Where Do Dutch Players Come From?

Following the Netherland’s straight out whoopin’ of Spain (5-1), my friend and fellow coach, Bri O’Dowd texted me, “It would be interesting to know how many of the Dutch players are products of Ajax Academy.” Well Bri, I looked up twenty of their National Team players and what youth academy they played for. The results are interesting, and some players were at multiple academies, or at a specific academy for a very short time. With that said, it’s difficult to say if a player was “brought up in” or a “product of” a certain academy. For example, Velman joined Ajax one year before signing with their first team. I imagine most of his youth development took place elsewhere, but technically he was part of the Ajax Academy, and surely continued to train with Ajax methodologies once under contract.

Another phenomenon is that some players played so many places before their professional careers, it would be tedious to list. So I have only listed the dominant, or most universally recognizable academy after those players. Although it is interesting that Dirk Kuyt played as a five year old with The Quick Boys, and still visits the club frequently.

Finally, before listing the players and their upbringings, it’s interesting that from the perspective of a coach in the US, we are approached to purchase different Dutch systems to aid our players development. The reason Bri O’Dowd (a UEFA B license holder, former NSCAA teacher/coach, and professional keeper) was curious about the Dutch National Team player origins is because she has coached and directed at US clubs that buy into these programs and preach their methodologies. More recently, I have seen her take a more eclectic approach, and it’s paid off with some of her former youth teams having won national titles.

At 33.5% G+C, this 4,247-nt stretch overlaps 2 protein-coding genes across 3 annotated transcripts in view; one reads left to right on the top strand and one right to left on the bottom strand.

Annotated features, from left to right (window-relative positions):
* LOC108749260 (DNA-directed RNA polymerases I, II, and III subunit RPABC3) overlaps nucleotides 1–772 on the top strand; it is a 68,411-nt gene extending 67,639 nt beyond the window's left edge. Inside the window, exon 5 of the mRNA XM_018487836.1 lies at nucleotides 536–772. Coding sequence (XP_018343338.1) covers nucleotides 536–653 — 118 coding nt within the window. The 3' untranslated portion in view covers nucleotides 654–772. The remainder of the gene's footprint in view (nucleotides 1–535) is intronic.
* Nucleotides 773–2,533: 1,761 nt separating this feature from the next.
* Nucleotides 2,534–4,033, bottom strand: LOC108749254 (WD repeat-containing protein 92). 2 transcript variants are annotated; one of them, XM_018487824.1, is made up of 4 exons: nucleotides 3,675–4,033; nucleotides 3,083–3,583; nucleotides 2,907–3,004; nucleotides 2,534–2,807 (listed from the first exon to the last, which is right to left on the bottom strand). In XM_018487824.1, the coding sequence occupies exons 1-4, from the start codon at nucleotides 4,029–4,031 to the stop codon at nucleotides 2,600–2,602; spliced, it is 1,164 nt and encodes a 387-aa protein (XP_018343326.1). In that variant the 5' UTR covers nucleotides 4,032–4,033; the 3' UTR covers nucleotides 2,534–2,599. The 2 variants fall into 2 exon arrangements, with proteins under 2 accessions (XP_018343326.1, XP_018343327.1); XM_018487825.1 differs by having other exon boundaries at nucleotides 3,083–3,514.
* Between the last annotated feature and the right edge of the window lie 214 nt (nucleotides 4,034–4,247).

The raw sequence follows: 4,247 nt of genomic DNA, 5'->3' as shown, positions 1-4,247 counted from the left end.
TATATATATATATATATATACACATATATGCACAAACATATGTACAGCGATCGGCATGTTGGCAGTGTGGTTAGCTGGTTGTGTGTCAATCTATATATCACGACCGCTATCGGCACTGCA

So which Dutch system is the best?

3 – Stefan de Vrij – Feyenoord
4 – Bruno Martins Indi – Feyenoord
7 – Daryl Janmaat – Feyenoord
8 – Jonathan de Guzman – Feyenoord
9 – Robin Van Persie – Feyenoord
15 – Dirk Kuyt – Feyenoord
16 – Jordy Clasie – Feyenoord
18 – Leroy Fer – Feyenoord
20 – Georginio Wijnaldum – Feyenoord
5 – Daley Blind – Ajax
6 – Nigel de Jong – Ajax
10 – Wesley Sneijder – Ajax
13 – Joel Veltman – Ajax
17 – Jeremain Lens – Ajax
11 – Arjen Robben – Groningen (credits Coerver)
19 – Klaas-Jan Huntelaar – De Graafschap
21 – Memphis Depay – PSV
12 – Paul Verhaegh – VVV Venlo, PSV
2 – Ron Vlaar – AZ Alkmaar
14 – Terence Kongolo – SBV Excelsior

As you can see, there are currently nine players on the Dutch National Team from Feyenoord, and five from Ajax, so over half the squad trained with two youth academies. Impressive. All the Dutch systems I have personally used in training have resulted in positive skill building and player development. I am just not sure relying on one approach is adequate anymore. Taking the best from multiple sources can be beneficial, but sometimes confusing for the players, or time restraints don’t allow in depth knowledge of the system. However, it is very apparent that the Dutch systems and their philosophies are working at the highest levels of international football.

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